|Detail of a wood fired copper red bowl from the recent firing of the kiln.|
I am often a little depressed before the opening of a kiln, which may seem odd or be odd... I couldn't possibly say. There are just so many unknowns and variables when glazing and firing pots, especially in a wood fired kiln, that I can only do my best with everything I do, the making, glazing, packing and preparing of the kiln, and the firing, and then wait for 2 or 3 days for the kiln to cool, and the jury to reach its verdict!! The waiting is not an easy time, but it is a time when studio floors can be cleaned, shelves in the store room organised, and some glazing materials put away.
Most of the glazes used in this firing were copper reds, Shinos or celadon. All require an atmosphere in the kiln where oxygen is in limited supply for transforming magic to happen to them, and it is like magic! Green copper carbonate can be transformed to cherry red or pink, a rather nondescript white Shino glaze can become rust coloured or golden, and a honey coloured iron bearing glaze becomes green or grey green, or even blue-green celadon.
|Copper red, pink and celadon glazes.|
The firing has been a careful one, abundant oxygen until about 800 Celsius (1472 F) was achieved, and then a deliberate choking and slight over stoking of the kiln until temperatures had climbed to their peak of about 1300 Celsius (2372 F). Firing was about temperature, and time taken to get there, but also about atmosphere, and atmosphere was monitored by eye. Was the chimney smoking, did flames come out of spy holes under pressure, or was air sucked in? Was the flame in the chamber of the kiln hazy, or was visibility in the chamber clear and bright? These are the sort of things that had to be constantly observed and considered throughout the firing.
So there is the firing, and then the waiting for the kiln to cool. Days pass. It is winter and snow falls. There is sleety rain and wind.
|Laura having a peep into the kiln.|
As to the work in the kiln... most things turned out well, or very well, and there was a copper red bowl and a Shino pot that went above and beyond anything I could have anticipated and I will hold onto them for a while and enjoy them!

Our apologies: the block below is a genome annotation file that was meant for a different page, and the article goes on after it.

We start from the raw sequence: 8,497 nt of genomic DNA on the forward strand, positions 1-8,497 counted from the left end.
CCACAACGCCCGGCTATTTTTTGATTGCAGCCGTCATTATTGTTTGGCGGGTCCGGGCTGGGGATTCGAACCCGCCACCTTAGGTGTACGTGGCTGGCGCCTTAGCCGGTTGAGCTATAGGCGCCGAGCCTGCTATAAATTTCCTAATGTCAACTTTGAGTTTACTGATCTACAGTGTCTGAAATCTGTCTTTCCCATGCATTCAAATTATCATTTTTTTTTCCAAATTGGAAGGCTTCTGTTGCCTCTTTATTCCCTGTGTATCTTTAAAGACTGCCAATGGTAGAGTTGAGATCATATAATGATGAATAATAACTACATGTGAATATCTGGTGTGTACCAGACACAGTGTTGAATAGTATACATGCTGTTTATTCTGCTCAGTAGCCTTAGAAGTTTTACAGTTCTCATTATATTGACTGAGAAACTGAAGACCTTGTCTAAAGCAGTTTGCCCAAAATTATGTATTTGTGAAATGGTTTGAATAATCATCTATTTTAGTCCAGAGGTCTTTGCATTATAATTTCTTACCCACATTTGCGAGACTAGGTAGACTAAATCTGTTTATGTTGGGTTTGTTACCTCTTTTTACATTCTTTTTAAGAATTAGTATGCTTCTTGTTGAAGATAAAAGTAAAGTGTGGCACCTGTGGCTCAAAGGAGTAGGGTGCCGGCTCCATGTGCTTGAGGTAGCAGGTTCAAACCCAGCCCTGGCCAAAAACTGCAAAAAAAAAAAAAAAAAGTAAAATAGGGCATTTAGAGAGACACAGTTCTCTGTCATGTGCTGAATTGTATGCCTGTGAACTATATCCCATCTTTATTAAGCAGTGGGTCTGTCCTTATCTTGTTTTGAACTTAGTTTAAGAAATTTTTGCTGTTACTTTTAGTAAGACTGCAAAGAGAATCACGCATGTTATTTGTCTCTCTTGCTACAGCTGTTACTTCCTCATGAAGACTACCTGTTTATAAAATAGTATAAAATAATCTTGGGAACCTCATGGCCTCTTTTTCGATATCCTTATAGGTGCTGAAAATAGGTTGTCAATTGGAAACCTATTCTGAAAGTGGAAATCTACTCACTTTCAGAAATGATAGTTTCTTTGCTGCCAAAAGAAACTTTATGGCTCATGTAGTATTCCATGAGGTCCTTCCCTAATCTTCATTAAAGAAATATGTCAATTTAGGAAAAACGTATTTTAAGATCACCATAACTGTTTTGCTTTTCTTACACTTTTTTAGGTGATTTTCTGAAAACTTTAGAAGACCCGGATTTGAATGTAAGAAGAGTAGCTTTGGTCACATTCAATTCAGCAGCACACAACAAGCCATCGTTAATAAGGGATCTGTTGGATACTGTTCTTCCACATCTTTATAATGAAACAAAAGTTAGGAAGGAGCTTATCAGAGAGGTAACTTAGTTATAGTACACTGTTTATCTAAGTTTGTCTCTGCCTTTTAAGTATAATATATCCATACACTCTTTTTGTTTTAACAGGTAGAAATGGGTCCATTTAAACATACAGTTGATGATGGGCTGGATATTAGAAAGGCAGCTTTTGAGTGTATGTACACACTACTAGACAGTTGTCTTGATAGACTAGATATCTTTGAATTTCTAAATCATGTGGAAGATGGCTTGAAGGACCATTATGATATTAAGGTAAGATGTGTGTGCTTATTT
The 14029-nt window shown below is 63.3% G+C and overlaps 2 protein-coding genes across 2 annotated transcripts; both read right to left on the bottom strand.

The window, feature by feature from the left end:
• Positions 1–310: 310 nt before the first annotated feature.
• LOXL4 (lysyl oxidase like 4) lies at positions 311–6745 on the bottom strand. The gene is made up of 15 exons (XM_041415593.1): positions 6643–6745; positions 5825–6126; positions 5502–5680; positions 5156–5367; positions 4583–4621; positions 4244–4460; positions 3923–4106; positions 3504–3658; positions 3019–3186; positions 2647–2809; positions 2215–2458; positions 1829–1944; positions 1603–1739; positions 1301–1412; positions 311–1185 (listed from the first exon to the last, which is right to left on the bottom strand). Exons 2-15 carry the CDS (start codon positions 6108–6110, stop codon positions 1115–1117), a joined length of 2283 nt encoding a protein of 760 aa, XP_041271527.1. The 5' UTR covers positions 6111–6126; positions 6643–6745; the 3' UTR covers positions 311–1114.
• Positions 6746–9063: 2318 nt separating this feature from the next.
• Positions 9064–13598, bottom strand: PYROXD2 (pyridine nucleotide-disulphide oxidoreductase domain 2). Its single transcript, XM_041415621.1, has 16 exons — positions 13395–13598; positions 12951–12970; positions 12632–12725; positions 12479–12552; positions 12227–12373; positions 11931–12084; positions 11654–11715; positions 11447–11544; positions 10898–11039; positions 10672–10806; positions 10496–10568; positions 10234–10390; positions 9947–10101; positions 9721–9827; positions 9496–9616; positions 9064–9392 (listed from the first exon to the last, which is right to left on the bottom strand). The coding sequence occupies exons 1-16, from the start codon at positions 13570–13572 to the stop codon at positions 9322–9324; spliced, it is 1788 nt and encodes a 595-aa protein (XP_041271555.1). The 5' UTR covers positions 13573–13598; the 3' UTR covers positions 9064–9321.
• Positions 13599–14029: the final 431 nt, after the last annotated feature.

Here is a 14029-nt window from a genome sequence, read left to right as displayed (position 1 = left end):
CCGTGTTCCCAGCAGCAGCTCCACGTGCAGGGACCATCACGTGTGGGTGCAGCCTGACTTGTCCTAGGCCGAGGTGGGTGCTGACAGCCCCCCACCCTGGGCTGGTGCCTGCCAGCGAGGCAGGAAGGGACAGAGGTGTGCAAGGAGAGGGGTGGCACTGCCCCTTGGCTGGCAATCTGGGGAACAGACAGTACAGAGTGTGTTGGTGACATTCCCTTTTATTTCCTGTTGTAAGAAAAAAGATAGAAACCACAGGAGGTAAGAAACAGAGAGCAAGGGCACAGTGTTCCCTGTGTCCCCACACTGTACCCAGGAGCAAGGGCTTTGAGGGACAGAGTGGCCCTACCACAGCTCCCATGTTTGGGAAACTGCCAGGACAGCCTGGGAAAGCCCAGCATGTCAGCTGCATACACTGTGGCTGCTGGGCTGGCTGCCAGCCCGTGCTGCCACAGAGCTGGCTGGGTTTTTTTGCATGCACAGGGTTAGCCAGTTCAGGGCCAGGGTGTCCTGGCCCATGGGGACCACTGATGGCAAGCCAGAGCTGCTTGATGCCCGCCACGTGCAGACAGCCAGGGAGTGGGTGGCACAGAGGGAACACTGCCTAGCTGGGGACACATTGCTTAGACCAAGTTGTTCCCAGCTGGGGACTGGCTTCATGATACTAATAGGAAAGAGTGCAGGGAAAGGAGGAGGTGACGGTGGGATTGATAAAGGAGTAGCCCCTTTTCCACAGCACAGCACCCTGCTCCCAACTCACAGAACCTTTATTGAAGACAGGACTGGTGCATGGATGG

|Bowl approximately 30 cm diameter (12 inches). Copper red and Shino glazes. Stoneware.|
|The thick copper red glaze was extraordinary.|
|Stoneware pot with poured Shino glaze. 29 cm high (11.5 inches).|
Those two are keepers. For now!
|Shino and celadon platter. 30 cm (12 inches). Stoneware.|
|Shino platter with sprinkled wood ash decoration. 30 cm (12 inches). Stoneware.|
|Copper red vase. 26.5 cm (10.5 inches). Porcelain.|
|Detail of copper red showing pale purple flecks in the glaze.|
|Copper red and celadon with splash of copper/rutile blue. 18 cm (7 inches). Porcelain.|
|Carbon trap Shino bowl with copper/rutile blue splash. Dia. 11.5 cm (4.5 inches). Stoneware.|
|Carbon trap Shino glaze over porcelain, the result is much quieter.||24 cm (9.5 inches).|
|Inside the pale Shino vase, the same glaze is much warmer in colour.|
|Vase with poured black Shino glaze. 22 cm (8.75 inches). Stoneware.|
|Sculptural vase. Copper red glaze on porcelain. 22.5 cm (9 inches).|
The results were most interesting and rather beautiful, and I have greatly enjoyed corresponding with her by email about the glaze. From time to time the internet can be a wonderful thing, and it is very nice to feel part of a much wider community of potters and other interested people from around the world. It has been a joy to have met some of the readers of this blog too when they have ventured to the East Coast of the South Island of New Zealand.
I recently watched a documentary about an 83 year old Korean potter and his sons who were making celadon glazed pots. The documentary was made a few decades ago and the colour is somewhat faded, but I found it quite a moving glimpse of the life of potters working in a traditional manner, where making and firing pots was really a form of prayer. The heart and life and work of the potter was conducted in a spiritual manner, in a way that goes far deeper than a particular religion or dogma.
*Technical Notes about the firing (for those who might be interested in such things!!).
All areas of the kiln had good reduction, and the temperature variation from top to bottom of the kiln was about 2 cones, from an estimated cone 11 at the top to cone 9 at the bottom, and most of the kiln being an even cone 10. In every day terms, that is about a 30 degree Celsius (86 F) temperature variation. This was a marked improvement from the firing before that had a 3 cone variation from top to bottom, or something in the order of 45 degrees Celsius (113 F). The improvement had been achieved by spacing the lower shelves wider apart than in the first firing, so as to let a greater flow of flame through the setting there.